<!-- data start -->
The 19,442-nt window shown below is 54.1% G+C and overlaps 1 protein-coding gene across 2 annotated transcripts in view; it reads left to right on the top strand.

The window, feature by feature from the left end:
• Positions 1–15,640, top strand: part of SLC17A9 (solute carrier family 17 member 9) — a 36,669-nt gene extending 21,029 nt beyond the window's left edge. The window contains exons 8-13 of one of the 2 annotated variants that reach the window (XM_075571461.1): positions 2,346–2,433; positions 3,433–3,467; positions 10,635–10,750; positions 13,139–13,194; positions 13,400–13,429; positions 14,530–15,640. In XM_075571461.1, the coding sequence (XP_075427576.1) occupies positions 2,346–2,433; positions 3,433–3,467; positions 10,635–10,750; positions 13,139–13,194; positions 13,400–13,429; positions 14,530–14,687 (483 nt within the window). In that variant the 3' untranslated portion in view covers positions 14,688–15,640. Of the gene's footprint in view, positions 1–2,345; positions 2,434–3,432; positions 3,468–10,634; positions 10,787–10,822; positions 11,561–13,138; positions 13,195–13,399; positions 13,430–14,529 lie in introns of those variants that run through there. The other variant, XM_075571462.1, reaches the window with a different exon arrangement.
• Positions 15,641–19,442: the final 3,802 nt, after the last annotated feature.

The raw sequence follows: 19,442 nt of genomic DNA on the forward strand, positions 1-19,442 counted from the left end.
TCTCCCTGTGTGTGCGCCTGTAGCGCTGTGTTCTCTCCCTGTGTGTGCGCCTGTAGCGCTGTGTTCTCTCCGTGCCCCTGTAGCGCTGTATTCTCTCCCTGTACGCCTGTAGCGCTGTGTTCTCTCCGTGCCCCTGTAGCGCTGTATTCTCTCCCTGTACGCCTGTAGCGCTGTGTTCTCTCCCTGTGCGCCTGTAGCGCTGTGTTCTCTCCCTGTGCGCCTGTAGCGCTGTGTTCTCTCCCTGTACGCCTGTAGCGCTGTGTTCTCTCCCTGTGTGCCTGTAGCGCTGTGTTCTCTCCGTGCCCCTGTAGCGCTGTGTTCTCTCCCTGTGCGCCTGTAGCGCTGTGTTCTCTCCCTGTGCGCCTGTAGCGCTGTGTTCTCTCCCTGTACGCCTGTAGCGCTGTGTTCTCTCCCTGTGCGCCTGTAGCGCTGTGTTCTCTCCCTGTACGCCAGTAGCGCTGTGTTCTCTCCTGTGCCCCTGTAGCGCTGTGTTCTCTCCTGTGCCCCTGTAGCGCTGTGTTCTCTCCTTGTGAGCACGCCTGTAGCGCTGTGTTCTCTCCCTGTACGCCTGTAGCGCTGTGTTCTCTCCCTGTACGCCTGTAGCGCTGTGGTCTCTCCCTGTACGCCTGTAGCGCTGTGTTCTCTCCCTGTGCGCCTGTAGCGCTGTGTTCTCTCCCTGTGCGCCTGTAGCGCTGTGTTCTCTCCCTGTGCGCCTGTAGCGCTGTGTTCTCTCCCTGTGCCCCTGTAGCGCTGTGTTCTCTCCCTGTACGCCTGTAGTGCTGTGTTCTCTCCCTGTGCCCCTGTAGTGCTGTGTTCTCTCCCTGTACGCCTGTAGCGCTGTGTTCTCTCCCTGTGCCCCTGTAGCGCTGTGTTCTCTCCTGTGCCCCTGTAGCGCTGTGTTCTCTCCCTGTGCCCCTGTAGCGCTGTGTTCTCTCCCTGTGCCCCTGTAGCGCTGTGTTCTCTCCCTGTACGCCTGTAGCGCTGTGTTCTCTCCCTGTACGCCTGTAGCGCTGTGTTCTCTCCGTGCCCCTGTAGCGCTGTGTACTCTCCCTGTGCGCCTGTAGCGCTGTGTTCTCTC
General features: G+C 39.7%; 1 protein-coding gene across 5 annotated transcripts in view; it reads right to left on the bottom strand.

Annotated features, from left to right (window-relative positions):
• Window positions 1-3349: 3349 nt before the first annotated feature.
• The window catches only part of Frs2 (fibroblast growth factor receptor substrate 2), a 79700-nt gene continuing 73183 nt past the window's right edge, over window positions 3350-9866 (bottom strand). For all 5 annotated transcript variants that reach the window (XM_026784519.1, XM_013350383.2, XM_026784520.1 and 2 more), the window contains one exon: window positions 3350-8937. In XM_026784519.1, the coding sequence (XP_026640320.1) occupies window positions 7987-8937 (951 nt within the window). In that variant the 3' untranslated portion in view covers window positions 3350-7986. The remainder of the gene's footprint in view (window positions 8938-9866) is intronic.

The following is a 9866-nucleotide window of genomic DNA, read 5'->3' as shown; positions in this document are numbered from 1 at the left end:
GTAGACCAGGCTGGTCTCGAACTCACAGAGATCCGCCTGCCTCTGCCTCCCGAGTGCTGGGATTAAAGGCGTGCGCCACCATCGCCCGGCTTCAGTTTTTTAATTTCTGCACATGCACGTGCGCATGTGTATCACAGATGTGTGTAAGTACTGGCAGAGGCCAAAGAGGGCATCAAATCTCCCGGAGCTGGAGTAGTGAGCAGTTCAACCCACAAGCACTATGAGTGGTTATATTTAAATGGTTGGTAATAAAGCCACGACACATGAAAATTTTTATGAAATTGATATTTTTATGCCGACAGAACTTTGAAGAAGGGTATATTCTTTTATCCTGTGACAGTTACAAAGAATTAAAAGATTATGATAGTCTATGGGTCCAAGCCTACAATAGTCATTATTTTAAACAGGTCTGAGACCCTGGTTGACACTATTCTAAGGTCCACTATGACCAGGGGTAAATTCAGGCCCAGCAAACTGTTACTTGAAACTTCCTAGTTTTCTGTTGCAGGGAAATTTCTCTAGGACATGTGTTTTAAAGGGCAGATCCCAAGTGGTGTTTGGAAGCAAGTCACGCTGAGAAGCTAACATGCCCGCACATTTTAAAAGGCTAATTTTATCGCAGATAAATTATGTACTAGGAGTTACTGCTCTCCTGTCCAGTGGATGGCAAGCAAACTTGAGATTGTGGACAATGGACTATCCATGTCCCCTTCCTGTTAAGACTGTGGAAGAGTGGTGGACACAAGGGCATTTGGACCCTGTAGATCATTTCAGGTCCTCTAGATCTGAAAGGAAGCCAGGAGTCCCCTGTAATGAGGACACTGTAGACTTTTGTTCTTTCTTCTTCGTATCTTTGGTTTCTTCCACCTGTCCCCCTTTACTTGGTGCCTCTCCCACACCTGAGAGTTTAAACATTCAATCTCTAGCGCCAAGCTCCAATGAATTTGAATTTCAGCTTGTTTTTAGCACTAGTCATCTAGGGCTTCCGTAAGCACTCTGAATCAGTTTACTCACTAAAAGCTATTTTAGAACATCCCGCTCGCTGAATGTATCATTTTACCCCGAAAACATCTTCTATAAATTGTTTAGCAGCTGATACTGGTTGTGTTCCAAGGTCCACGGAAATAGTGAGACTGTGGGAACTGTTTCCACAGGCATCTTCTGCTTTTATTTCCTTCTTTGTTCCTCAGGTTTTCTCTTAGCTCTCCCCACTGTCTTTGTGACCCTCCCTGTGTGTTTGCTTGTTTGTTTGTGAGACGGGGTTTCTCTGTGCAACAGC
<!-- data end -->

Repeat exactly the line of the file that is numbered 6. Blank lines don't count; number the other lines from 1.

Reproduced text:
TCTCCCTGTGTGTGCGCCTGTAGCGCTGTGTTCTCTCCCTGTGTGTGCGCCTGTAGCGCTGTGTTCTCTCCGTGCCCCTGTAGCGCTGTATTCTCTCCCTGTACGCCTGTAGCGCTGTGTTCTCTCCGTGCCCCTGTAGCGCTGTATTCTCTCCCTGTACGCCTGTAGCGCTGTGTTCTCTCCCTGTGCGCCTGTAGCGCTGTGTTCTCTCCCTGTGCGCCTGTAGCGCTGTGTTCTCTCCCTGTACGCCTGTAGCGCTGTGTTCTCTCCCTGTGTGCCTGTAGCGCTGTGTTCTCTCCGTGCCCCTGTAGCGCTGTGTTCTCTCCCTGTGCGCCTGTAGCGCTGTGTTCTCTCCCTGTGCGCCTGTAGCGCTGTGTTCTCTCCCTGTACGCCTGTAGCGCTGTGTTCTCTCCCTGTGCGCCTGTAGCGCTGTGTTCTCTCCCTGTACGCCAGTAGCGCTGTGTTCTCTCCTGTGCCCCTGTAGCGCTGTGTTCTCTCCTGTGCCCCTGTAGCGCTGTGTTCTCTCCTTGTGAGCACGCCTGTAGCGCTGTGTTCTCTCCCTGTACGCCTGTAGCGCTGTGTTCTCTCCCTGTACGCCTGTAGCGCTGTGGTCTCTCCCTGTACGCCTGTAGCGCTGTGTTCTCTCCCTGTGCGCCTGTAGCGCTGTGTTCTCTCCCTGTGCGCCTGTAGCGCTGTGTTCTCTCCCTGTGCGCCTGTAGCGCTGTGTTCTCTCCCTGTGCCCCTGTAGCGCTGTGTTCTCTCCCTGTACGCCTGTAGTGCTGTGTTCTCTCCCTGTGCCCCTGTAGTGCTGTGTTCTCTCCCTGTACGCCTGTAGCGCTGTGTTCTCTCCCTGTGCCCCTGTAGCGCTGTGTTCTCTCCTGTGCCCCTGTAGCGCTGTGTTCTCTCCCTGTGCCCCTGTAGCGCTGTGTTCTCTCCCTGTGCCCCTGTAGCGCTGTGTTCTCTCCCTGTACGCCTGTAGCGCTGTGTTCTCTCCCTGTACGCCTGTAGCGCTGTGTTCTCTCCGTGCCCCTGTAGCGCTGTGTACTCTCCCTGTGCGCCTGTAGCGCTGTGTTCTCTC